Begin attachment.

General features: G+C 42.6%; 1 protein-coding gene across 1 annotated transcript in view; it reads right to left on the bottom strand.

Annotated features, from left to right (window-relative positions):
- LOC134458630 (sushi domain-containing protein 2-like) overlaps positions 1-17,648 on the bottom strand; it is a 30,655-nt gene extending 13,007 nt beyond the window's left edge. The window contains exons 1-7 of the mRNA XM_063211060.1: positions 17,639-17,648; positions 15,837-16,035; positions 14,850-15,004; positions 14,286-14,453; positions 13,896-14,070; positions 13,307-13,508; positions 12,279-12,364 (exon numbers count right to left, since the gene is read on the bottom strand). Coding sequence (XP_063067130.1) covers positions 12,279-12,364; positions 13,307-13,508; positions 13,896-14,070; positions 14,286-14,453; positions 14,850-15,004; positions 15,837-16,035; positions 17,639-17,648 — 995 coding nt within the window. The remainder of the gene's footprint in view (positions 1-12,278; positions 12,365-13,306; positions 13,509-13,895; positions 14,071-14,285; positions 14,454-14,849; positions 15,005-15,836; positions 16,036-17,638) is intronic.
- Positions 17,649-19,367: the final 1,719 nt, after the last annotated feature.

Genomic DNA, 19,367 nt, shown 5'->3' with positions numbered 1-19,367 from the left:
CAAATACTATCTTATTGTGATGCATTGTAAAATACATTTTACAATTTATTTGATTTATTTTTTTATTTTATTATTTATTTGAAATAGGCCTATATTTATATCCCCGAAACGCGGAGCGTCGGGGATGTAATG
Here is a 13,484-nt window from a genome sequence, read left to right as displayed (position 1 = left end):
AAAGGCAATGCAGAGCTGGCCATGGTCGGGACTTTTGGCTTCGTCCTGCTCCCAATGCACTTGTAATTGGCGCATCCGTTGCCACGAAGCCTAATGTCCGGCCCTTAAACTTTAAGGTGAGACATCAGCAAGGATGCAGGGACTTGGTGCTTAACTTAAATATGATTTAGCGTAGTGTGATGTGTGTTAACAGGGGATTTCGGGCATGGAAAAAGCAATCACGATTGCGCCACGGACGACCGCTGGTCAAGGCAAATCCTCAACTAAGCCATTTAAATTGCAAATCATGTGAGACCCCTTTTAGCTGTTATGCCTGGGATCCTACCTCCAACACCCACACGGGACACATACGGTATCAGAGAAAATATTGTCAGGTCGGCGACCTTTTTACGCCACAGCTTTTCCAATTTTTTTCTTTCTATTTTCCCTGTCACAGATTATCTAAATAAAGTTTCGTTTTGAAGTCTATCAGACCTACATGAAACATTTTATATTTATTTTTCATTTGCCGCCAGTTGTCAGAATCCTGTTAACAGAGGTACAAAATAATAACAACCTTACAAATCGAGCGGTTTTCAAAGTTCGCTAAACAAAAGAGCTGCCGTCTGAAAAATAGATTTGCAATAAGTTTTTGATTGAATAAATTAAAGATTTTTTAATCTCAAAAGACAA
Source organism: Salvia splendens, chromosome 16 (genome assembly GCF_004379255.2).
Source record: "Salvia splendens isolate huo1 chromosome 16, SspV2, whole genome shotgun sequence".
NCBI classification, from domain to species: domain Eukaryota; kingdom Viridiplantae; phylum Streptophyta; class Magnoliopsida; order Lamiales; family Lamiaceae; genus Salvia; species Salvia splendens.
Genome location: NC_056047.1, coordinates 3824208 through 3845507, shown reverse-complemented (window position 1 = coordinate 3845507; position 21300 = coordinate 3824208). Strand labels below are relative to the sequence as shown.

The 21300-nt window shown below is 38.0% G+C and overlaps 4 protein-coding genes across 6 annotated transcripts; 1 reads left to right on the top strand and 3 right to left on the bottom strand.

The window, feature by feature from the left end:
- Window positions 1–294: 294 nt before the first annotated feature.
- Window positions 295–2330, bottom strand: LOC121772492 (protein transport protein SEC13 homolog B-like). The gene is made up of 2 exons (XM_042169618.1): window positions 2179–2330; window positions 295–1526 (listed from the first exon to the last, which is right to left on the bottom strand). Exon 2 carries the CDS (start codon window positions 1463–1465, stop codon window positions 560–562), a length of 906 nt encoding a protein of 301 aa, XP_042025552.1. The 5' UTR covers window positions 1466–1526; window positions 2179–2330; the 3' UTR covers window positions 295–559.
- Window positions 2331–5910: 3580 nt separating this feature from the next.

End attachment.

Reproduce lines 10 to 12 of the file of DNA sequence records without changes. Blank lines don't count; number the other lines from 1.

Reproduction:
Source record: "Salvia splendens isolate huo1 chromosome 16, SspV2, whole genome shotgun sequence".
NCBI classification, from domain to species: domain Eukaryota; kingdom Viridiplantae; phylum Streptophyta; class Magnoliopsida; order Lamiales; family Lamiaceae; genus Salvia; species Salvia splendens.
Genome location: NC_056047.1, coordinates 3824208 through 3845507, shown reverse-complemented (window position 1 = coordinate 3845507; position 21300 = coordinate 3824208). Strand labels below are relative to the sequence as shown.